Thyroid cancer was the first solid tumor reported to be increased in frequency among atomic bomb survivors.1 Subsequent surveys found a significant excess of papillary thyroid cancer but not of follicular, medullary, or anaplastic cancer.2,3 A straight line adequately describes the relationship between radiation dose and thyroid cancer incidence, relative risks are similar in males and females, and age at exposure substantively influences risk. Risk is highest for children exposed when younger than 10 years, and there is no significant increase in risk of thyroid cancer for those exposed after age 20 years. Radiation-induced thyroid cancers are rarely fatal, but the risk per unit dose following exposure in childhood is higher than for any other radiation-induced malignancy.4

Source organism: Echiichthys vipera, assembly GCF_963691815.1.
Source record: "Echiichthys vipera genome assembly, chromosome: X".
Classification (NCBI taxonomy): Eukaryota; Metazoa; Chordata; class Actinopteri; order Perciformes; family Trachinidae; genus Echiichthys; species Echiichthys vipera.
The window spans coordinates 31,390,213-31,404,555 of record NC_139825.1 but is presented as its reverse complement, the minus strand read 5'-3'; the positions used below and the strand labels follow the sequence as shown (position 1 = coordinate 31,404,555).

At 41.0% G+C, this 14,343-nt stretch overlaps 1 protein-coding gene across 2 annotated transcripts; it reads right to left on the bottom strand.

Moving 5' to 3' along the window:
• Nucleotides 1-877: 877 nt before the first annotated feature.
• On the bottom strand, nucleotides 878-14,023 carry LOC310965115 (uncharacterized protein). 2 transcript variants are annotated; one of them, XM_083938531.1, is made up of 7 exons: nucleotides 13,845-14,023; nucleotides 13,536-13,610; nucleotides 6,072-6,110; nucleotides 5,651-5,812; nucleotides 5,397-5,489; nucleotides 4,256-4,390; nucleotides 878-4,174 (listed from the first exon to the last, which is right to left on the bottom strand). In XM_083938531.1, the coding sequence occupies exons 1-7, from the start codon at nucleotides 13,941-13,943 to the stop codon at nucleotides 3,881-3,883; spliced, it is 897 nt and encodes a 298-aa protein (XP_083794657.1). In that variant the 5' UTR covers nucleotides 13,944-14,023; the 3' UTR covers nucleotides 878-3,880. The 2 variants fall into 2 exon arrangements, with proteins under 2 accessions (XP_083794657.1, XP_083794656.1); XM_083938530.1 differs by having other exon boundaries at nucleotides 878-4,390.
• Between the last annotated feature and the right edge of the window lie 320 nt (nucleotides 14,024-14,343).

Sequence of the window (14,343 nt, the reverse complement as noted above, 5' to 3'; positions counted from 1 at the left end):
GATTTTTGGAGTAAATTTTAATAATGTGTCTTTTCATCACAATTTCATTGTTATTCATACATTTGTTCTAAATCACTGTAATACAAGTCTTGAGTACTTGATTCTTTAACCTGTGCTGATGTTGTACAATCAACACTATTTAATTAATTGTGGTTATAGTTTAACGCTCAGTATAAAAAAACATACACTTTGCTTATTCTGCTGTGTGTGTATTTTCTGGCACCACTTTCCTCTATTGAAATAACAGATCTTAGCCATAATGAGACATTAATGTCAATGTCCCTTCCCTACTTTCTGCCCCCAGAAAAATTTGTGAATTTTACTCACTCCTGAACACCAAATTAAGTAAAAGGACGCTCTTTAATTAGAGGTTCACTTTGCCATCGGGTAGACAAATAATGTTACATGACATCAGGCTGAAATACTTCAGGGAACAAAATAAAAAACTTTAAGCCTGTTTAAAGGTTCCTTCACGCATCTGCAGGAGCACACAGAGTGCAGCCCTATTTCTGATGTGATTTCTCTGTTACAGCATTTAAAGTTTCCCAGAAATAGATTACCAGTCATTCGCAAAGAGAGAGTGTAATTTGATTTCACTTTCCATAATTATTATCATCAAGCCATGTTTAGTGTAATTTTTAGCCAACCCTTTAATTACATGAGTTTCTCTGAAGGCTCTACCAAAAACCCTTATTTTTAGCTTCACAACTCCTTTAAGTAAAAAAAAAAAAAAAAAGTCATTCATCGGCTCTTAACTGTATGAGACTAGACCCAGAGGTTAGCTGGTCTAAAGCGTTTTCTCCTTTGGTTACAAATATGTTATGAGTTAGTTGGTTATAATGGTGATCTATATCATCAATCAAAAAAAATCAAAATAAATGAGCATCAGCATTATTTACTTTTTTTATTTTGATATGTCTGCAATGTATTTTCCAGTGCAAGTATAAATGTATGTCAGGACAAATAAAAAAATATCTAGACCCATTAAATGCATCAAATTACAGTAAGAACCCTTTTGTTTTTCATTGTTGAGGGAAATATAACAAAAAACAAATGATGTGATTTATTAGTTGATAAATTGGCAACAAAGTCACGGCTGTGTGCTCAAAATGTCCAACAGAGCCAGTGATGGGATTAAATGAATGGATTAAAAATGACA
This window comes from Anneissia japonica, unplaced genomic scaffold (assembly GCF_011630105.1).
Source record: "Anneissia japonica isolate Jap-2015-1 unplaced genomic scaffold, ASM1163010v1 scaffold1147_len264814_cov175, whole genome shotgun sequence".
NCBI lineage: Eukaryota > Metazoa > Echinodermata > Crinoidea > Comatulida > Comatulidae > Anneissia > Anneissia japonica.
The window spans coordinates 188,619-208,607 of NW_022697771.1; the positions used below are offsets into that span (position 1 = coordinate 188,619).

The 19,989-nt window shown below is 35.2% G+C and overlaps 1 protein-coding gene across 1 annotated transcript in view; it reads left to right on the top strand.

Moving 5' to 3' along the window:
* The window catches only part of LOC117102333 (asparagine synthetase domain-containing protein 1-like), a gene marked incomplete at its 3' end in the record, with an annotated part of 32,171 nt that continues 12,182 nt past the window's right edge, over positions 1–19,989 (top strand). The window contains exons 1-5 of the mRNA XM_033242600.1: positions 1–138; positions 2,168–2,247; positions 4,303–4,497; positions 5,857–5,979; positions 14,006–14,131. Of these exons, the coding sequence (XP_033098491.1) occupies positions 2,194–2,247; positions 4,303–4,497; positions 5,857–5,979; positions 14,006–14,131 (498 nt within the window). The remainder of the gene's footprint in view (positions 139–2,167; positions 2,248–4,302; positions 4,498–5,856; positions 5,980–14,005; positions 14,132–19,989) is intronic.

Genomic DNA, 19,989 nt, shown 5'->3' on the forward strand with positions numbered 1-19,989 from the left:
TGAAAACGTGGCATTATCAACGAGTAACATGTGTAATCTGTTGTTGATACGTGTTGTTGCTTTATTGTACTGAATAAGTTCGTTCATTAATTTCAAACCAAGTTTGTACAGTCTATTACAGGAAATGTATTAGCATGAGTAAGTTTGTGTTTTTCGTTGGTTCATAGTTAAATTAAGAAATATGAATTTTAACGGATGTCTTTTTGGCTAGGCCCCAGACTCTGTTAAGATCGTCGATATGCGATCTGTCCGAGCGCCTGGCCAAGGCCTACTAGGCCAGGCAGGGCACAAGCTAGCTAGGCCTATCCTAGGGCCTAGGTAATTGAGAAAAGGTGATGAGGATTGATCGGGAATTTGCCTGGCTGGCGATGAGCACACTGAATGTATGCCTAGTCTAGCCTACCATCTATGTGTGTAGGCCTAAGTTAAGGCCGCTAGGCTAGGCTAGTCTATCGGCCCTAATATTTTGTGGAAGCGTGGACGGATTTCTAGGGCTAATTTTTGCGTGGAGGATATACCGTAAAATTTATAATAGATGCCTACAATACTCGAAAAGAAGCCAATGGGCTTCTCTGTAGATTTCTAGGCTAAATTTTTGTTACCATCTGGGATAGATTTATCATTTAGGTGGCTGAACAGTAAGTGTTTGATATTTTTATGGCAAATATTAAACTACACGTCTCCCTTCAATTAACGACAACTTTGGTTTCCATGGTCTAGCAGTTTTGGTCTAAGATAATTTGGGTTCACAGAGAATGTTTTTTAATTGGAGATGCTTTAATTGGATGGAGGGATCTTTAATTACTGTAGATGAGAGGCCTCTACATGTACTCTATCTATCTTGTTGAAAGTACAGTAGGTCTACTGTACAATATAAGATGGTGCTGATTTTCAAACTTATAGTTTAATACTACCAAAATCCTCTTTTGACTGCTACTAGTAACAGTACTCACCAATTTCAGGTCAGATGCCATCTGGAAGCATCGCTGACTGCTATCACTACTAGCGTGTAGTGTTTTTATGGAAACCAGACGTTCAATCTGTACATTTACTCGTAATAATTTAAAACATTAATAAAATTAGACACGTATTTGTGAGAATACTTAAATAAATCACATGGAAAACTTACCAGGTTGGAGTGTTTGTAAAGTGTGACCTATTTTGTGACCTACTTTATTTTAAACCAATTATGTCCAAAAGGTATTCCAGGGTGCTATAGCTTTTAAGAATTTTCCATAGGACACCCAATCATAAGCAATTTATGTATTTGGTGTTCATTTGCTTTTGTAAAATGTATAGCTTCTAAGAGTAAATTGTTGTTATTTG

Some tools below are only available to our subscribers or users with an online account.
Download citation file:
Web of Science® Times Cited: 22
Customize your page view by dragging & repositioning the boxes below.
More Listings atJAMACareerCenter.com >
The Rational Clinical Examination: Evidence-Based Clinical Diagnosis
Pretest Probabilities and Likelihood Ratios for Clinical Findings
All results at
Enter your username and email address. We'll send you a link to reset your password.
Enter your username and email address. We'll send instructions on how to reset your password to the email address we have on record.
Athens and Shibboleth are access management services that provide single sign-on to protected resources. They replace the multiple user names and passwords necessary to access subscription-based content with a single user name and password that can be entered once per session. It operates independently of a user's location or IP address. If your institution uses Athens or Shibboleth authentication, please contact your site administrator to receive your user name and password.